Founding Myth is littered with historical inaccuracies. Every writer slips occasionally, but the large number of errors in this work call into question the author’s commitment to providing an accurate account of the founding era. This is particularly significant for a constitutional attorney who believes history is, at least upon occasion, relevant for interpreting the First Amendment. 
Seidel’s historical errors sometimes cut against his own argument. For instance, he asserts that “every colony had an established church.” By most counts, only nine of the original thirteen colonies had establishments; Rhode Island, Pennsylvania, New Jersey, and Delaware did not. Some separationists point to these colonies, especially Rhode Island, as being ahead of their time with respect to church-state relations. Seidel offers no explanation as to why he considers them to have establishments. 
Separationists are often interested in debates over religious establishments in only one state: Virginia. Seidel focuses on these as well, especially on the general assessment bill supported by Patrick Henry that would have provided state support to ministers from different denominations. The bill did not say how much support would be given, but Seidel refers to it as “Henry’s proposed three-penny tax.” He is presumably conflating the proposal with Parliament’s Tea Act of 1773, which included a three penny tax on tea (to which Madison refers in his Memorial and Remonstrance).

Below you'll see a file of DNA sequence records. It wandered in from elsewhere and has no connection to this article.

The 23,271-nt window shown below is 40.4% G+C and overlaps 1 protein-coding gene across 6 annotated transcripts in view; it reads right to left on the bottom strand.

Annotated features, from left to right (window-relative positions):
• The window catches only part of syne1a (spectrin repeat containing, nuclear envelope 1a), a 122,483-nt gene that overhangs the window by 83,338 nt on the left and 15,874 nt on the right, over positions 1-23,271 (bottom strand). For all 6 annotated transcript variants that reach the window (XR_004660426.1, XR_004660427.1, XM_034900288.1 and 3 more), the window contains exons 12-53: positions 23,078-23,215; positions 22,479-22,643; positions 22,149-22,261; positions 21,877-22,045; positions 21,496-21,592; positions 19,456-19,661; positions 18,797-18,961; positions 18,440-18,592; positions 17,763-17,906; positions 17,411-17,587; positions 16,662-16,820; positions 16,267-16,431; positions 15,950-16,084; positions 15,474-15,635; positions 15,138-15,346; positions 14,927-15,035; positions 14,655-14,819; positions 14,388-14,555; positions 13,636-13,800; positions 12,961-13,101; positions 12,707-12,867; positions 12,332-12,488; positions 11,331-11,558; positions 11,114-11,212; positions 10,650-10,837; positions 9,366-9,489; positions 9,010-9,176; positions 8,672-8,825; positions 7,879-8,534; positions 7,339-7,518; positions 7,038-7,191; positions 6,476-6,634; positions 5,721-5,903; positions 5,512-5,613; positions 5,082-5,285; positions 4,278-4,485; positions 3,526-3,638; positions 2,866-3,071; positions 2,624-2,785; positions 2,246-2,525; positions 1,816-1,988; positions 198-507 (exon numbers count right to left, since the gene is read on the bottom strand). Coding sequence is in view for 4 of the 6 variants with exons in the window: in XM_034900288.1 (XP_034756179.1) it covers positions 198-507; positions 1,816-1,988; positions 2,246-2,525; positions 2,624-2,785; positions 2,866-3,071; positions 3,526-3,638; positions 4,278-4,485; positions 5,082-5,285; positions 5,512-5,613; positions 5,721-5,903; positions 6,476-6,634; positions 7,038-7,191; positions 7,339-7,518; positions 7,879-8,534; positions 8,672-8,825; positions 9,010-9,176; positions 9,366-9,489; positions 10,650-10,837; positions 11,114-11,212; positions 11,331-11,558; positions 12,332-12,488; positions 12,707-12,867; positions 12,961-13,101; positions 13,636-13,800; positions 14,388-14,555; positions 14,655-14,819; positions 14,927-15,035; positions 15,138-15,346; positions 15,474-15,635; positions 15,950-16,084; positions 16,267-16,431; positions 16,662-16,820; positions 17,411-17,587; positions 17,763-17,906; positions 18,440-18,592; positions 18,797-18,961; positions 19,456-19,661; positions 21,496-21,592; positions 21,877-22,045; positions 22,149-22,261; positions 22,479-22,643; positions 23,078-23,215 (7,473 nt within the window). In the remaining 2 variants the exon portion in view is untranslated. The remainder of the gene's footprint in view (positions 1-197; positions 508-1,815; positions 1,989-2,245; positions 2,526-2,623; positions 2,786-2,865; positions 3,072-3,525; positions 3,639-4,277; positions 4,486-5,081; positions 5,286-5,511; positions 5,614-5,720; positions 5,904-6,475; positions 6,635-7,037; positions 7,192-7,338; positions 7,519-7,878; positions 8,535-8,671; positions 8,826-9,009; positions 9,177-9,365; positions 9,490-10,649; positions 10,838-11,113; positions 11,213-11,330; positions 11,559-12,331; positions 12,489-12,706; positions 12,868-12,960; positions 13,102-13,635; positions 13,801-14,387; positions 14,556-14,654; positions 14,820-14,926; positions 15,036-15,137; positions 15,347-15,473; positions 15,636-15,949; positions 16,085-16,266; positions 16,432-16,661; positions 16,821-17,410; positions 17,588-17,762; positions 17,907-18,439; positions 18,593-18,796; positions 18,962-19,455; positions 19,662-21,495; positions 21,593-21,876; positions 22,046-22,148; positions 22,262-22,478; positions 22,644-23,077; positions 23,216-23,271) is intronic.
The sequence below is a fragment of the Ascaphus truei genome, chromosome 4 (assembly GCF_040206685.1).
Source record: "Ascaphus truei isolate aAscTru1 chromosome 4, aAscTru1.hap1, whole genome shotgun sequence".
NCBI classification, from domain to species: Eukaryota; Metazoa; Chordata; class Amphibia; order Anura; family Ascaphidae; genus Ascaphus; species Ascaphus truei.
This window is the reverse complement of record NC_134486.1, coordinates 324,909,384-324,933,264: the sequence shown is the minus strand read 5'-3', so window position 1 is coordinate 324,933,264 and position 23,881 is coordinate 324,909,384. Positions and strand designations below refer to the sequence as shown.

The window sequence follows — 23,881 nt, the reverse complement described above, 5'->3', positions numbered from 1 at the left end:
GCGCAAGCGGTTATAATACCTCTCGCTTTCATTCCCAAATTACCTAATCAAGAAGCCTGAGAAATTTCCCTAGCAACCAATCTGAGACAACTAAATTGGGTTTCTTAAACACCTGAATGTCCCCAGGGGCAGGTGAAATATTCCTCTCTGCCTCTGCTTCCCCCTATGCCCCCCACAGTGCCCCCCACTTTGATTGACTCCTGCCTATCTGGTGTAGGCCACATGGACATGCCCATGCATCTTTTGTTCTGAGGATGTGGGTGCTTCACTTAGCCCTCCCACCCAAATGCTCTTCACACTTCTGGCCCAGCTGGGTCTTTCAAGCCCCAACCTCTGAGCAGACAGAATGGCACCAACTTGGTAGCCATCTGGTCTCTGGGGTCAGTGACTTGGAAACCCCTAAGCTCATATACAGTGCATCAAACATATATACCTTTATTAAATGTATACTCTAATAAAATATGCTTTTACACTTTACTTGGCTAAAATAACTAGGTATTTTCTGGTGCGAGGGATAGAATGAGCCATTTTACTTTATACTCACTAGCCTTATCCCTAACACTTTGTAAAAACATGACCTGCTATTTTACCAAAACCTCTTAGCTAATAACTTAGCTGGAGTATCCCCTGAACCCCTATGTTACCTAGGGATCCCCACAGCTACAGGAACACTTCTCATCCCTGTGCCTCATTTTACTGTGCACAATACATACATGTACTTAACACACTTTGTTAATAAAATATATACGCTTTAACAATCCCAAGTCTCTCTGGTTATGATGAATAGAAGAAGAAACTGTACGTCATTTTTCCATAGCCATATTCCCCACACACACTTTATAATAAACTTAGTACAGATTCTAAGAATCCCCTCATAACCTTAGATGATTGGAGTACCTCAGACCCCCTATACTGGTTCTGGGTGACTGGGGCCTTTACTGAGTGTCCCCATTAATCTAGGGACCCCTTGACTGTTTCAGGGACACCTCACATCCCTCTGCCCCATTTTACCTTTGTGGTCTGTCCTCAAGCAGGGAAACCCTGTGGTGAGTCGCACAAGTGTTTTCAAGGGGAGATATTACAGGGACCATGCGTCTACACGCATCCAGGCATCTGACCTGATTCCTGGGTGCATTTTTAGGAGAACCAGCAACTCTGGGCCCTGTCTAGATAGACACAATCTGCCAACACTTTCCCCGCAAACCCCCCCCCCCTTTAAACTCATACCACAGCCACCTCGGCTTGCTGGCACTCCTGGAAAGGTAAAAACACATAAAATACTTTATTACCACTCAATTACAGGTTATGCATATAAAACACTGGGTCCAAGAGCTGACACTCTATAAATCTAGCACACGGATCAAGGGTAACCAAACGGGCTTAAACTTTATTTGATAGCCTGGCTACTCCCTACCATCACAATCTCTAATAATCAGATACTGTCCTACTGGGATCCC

Madison’s Memorial had some influence in Virginia, but not as much as an evangelical petition that received three times as many signatures. But whatever impact it had, it did not convince “the people of Virginia to vote against the bill giving financial support to Christian ministers,” as Seidel asserts. In December of 1784, the Virginia legislature postponed action on the general assessment bill until the fall of 1785, but a final vote was never taken on it. Instead, the legislature passed Jefferson’s famous Bill for Establishing Religious Freedom, but it did so in 1786, not 1785 as Seidel claims.

Monday, August 05, 2019

Franklin on Works Based Justification

After meticulously reading and rereading certain parts of the historical record, some things just slip by you, and then one day, you notice them. I just noticed something on Ben Franklin's writings that I missed before.

Fellow unitarians John Adams and Thomas Jefferson held that men were "justified" by their works, not by faith alone, grace alone (the Protestant "solas"). Franklin seems to agree; but he was also clear in some letters that he didn't think he personally merited Heaven by his good own works. But he expected Heaven nonetheless.

Still good works seemed a necessary, indeed central component to Franklin's justification scheme. In 1735 and in a satirical tone, Franklin writes at length in his "Dialog Between Two Presbyterians" on how good works, not a particular faith is the sine qua non of true religion.
Faith is recommended as a Means of producing Morality: Our Saviour was a Teacher of Morality or Virtue, and they that were deficient and desired to be taught, ought first to believe in him as an able and faithful Teacher. Thus Faith would be a Means of producing Morality, and Morality of Salvation. But that from such Faith alone Salvation may be expected, appears to me to be neither a Christian Doctrine nor a reasonable one.